Smart talk plans

First ‘zero bill’ homes near completion as plans unveiled to build 10,000 more by 2030

Britain’s first homes with zero energy bills for its residents are being launched as part of a renewable housing trial. Owners will be subscribed at a special rate and will not pay any bills unless they use more than 10 MWh of energy.

It comes as energy bills are expected to hit £2,800 later this year and £2,900 in 2023. Octopus Energy has partnered with builder Ilke Homes to develop the homes which will include an air-source heat pump and panels solar.

Homes will also be equipped with battery technology to store any excess green electricity generated by the solar panels for later use. If solar panels fail to generate enough power, homes can still draw energy to use without it affecting their bills, reports the Mirror.

The companies are piloting the project with a pair of two-bedroom semi-detached family homes in Essex. These are part of a larger scheme of 153 homes, dubbed Hope Green.

The first homes will be ready to move into in the coming weeks, and there are plans to expand the program to over 10,000 homes by 2030.

While low-carbon technologies are expected to save long-term residents money, buyers will have to pay an extra £8,000-9,000 for their new home. Octopus and Ilke claim that each ‘zero bill’ household will save over £2,000 in energy costs per year based on current prices.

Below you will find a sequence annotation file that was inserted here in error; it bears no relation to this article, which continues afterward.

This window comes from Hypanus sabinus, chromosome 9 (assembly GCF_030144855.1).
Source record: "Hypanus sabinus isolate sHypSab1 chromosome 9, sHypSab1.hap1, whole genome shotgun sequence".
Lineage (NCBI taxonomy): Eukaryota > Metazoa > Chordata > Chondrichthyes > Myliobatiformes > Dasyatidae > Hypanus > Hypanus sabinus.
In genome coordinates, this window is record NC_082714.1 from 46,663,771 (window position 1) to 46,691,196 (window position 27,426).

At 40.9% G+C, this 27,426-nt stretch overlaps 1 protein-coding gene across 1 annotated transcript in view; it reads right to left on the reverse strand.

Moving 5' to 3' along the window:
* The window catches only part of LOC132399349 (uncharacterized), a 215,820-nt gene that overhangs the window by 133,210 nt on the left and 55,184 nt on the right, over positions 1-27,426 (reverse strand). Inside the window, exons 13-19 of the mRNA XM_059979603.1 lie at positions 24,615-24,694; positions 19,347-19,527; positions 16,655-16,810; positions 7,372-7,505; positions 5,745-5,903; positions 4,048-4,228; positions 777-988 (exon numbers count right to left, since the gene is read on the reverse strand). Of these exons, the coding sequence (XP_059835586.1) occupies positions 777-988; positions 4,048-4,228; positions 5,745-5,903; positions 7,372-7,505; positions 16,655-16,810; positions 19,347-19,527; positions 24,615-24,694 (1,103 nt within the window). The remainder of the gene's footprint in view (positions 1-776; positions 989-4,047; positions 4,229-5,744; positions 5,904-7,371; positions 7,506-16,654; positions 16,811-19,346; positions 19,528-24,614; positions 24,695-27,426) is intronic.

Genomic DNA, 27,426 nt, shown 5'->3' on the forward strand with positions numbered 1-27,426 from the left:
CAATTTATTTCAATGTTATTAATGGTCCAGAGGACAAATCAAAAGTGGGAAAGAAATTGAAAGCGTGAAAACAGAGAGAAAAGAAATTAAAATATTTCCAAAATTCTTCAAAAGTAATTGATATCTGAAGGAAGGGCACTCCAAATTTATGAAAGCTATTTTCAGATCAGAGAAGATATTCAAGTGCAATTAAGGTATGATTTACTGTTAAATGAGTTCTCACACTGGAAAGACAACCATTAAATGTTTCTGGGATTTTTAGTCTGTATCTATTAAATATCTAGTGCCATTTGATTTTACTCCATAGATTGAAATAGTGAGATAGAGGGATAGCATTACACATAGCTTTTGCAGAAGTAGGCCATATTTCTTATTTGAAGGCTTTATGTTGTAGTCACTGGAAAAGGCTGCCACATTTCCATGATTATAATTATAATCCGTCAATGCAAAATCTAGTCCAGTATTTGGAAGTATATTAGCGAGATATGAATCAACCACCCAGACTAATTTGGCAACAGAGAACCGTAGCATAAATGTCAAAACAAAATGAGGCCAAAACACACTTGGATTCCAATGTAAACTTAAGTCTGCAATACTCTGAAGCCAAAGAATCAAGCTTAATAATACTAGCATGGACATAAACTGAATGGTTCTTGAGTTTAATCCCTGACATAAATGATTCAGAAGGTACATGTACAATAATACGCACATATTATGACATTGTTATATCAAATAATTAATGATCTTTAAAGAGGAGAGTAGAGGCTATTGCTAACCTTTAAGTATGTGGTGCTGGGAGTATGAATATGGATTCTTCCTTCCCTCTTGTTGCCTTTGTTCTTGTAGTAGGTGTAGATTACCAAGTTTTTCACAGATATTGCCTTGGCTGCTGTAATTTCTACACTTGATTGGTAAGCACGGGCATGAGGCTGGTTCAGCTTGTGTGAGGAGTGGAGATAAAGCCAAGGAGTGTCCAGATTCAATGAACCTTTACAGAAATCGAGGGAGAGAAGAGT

The homes will save residents over £2,000 a year

Giles Carter, CEO of Ilke Homes, said, “Our strategic partnership with Octopus Energy Group is the next step in our ilke ZERO journey.

“The premise of this partnership is both to empower consumers, who are facing one of the worst cost of living crises in decades, and to demonstrate that net zero and construction can go hand in hand.”

Greg Jackson, Founder of Octopus Energy Group, said, “This groundbreaking partnership debunks a long-held myth: cleaner energy will result in higher bills for consumers. Instead, people living in these homes will not pay for energy at all.

“This is yet another demonstration that clean energy is cheap energy, and the best answer to the fossil fuel crisis is to accelerate the transition to renewable energy.”

Energy consultant Cornwall Insight predicts the price cap will rise to £2,879 from October before rising to £2,907 in January, under new rules which mean the cap can be adjusted every three months.

The price cap for those on default rates paying by direct debit has increased by £693 from £1,277 to £1,971 last month.

It covers around 22 million households and is linked to wholesale energy costs, which are rising due to global supply problems and the war in Ukraine.